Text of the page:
Tuesday, September 18, 2007
To capture a moment
I believe in capturing moments in my life. I started in 1969 with a basic single lens reflex camera and two lenses, and over the next twenty-five years I simply used the camera to take photos of the places, friends, family, trips and whatever else passed my eyes to lift the camera and snap a photo. It was on a solo hiking trip I took a photo I felt no 35mm camera, film then but now also digital, could do it justice.
I decided to research and then buy a large format camera system to start a new career when I retired from my first one. But I've never lost the interest to simply take photos. The recent New Yorker has an interesting article on Leica camera by Anthony Lane. In it, as I read it, he describes a little of the history of the loyalty to the Leica M-series rangefinder cameras. It's just the M-3 is legendary among street photographers for it's size and simplicity, and for allowing them to take tons of photos of the moment.
Personally, while I wouldn't mind a Leica M-series of any recent vintage, I like my pair of Minolta XD-Series bodies. Yes, they're a SLR camera, but they're almost as small, almost as quiet, and just as easy and simple to use. And I carry the same few lense that are normal with most Leicas, or even any, rangefinder camera, namely a 28-35mm lens, a 45-55mm lens and a 80-100mm lens. It's just a good street photography setup.
This is where I agree with Leica rangefinder camera, using a small complement of fixed focal length lenses. The goal is to make the camera invisible with you and to the world. That's not always easy, especially some times and places I use my oversized Canon 5D, but there are times the XD is nice with a 45mm f2 lens, called a pancake lens due to its lens design.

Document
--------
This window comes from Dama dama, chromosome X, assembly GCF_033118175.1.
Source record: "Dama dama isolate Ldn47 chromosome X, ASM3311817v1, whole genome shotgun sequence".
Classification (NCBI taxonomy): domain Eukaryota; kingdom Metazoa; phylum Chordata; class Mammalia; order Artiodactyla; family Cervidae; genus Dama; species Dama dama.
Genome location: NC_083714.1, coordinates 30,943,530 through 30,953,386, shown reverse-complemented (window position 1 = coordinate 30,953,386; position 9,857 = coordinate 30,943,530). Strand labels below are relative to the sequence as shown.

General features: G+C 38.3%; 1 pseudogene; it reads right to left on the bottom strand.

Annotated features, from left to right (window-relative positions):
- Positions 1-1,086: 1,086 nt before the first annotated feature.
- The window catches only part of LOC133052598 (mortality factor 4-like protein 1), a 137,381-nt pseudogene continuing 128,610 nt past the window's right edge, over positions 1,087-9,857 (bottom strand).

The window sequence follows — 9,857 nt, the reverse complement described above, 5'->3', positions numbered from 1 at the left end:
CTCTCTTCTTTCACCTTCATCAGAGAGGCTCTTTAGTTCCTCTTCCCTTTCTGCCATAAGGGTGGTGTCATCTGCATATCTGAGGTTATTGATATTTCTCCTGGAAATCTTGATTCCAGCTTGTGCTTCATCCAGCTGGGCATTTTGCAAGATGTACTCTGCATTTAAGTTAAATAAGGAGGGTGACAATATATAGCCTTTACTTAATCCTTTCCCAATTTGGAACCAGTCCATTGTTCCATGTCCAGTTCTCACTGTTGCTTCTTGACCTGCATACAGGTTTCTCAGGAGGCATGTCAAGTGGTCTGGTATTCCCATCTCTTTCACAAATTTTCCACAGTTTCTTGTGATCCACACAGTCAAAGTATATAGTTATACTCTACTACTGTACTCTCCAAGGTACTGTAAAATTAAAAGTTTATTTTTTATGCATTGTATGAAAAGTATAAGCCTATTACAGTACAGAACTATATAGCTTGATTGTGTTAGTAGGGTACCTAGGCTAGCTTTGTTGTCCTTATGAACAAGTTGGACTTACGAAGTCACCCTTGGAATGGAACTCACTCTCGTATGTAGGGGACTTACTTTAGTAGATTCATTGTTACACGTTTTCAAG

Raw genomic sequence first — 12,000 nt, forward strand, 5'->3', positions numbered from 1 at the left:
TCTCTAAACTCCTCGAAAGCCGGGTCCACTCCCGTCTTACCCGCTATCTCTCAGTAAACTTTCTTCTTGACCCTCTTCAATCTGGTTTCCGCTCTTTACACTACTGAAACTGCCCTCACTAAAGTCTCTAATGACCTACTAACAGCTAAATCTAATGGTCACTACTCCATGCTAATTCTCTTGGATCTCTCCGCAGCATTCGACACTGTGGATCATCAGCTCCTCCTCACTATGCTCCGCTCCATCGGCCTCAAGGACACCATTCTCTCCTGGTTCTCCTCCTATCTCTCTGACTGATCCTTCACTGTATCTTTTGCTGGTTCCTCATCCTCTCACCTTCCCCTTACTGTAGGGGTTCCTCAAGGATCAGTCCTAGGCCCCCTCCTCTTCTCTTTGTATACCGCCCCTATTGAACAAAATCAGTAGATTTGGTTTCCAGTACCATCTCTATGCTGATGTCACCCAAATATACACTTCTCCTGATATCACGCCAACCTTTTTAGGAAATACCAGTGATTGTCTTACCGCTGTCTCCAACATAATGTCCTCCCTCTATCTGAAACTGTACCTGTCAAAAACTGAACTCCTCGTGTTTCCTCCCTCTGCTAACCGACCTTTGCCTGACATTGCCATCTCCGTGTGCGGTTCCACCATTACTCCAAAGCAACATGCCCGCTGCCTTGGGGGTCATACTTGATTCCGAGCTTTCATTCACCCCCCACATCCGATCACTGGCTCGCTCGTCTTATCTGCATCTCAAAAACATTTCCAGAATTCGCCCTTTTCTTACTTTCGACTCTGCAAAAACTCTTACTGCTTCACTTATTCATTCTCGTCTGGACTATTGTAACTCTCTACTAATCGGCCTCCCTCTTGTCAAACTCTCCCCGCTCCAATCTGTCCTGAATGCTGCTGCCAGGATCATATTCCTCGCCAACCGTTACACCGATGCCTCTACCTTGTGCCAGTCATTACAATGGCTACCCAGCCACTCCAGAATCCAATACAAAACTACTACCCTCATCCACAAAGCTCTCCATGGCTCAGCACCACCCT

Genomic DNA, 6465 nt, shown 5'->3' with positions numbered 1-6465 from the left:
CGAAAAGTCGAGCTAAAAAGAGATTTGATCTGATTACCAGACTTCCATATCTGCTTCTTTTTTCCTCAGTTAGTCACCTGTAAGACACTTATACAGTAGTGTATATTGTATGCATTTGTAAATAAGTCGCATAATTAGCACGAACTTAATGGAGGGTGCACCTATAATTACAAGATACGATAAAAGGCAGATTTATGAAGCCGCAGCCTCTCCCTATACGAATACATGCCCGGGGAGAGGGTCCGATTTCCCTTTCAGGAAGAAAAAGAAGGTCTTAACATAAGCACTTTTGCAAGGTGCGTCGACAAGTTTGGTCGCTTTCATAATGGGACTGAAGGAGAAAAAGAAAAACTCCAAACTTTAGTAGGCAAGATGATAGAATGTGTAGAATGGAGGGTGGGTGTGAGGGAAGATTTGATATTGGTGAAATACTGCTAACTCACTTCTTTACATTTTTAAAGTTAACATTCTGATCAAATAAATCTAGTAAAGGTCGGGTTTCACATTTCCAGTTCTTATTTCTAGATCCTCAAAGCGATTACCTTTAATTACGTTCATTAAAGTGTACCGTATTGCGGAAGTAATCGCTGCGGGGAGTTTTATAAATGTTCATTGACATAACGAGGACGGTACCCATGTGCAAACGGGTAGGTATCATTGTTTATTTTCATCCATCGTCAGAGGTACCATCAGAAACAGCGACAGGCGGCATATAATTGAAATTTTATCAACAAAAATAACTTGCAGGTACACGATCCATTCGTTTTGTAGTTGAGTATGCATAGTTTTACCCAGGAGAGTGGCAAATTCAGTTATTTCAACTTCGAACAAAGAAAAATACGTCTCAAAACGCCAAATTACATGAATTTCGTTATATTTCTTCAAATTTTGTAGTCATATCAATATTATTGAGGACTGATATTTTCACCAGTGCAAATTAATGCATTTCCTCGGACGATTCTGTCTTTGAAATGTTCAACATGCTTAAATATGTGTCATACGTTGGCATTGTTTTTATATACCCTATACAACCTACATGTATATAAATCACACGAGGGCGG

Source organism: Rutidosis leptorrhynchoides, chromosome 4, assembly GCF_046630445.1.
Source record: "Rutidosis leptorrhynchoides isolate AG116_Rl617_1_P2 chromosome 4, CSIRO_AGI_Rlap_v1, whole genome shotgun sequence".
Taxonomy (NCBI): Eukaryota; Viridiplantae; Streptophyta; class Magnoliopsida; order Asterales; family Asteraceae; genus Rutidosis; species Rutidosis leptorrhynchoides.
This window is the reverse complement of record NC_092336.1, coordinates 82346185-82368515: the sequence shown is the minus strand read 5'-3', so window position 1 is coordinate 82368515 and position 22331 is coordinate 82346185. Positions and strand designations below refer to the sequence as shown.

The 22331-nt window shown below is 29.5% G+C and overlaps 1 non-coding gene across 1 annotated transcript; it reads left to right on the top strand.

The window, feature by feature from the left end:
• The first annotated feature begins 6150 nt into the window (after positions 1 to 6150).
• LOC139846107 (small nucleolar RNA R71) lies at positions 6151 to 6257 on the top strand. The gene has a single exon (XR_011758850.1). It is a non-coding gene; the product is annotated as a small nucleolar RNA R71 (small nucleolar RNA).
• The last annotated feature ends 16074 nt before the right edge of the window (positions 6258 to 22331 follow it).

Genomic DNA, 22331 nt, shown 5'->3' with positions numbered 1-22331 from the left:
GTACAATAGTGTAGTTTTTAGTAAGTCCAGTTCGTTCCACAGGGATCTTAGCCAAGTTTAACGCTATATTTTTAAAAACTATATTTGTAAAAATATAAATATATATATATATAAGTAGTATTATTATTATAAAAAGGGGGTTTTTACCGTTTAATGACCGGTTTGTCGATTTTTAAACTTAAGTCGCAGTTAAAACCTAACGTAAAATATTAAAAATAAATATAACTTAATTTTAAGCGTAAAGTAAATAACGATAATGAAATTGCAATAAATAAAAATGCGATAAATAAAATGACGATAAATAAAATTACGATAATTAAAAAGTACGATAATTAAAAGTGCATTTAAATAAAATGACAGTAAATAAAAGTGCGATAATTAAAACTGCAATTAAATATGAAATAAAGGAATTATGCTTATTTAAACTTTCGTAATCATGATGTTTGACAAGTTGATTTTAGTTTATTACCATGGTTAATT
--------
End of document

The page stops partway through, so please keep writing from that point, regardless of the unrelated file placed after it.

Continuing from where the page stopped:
Back to the point. What I like about capturing the moment as described in the article is the simple idea it's about the moment, and represented that way. The photographers of the 1940 and especially the 1950-60's with their rangefinder cameras didn't focus on capturing fine art photos or using the darkroom to improve or enhance their photos, they simple took them at face value, the moment.
And this is something I think photography has lost with all the focus on digital technology with cameras, computers and printer to produce saturated or larger than life images. We've forgotten the simplicity of the moment and it's value in representing life as seen by the photographer. This is why I prefer and do what I call walking around photography. I photograph what captures my eye to snap the shutter and capture the moment.
The moment I see, nothing more and just what it is. Like being stuck in downtown traffic in the holiday rush.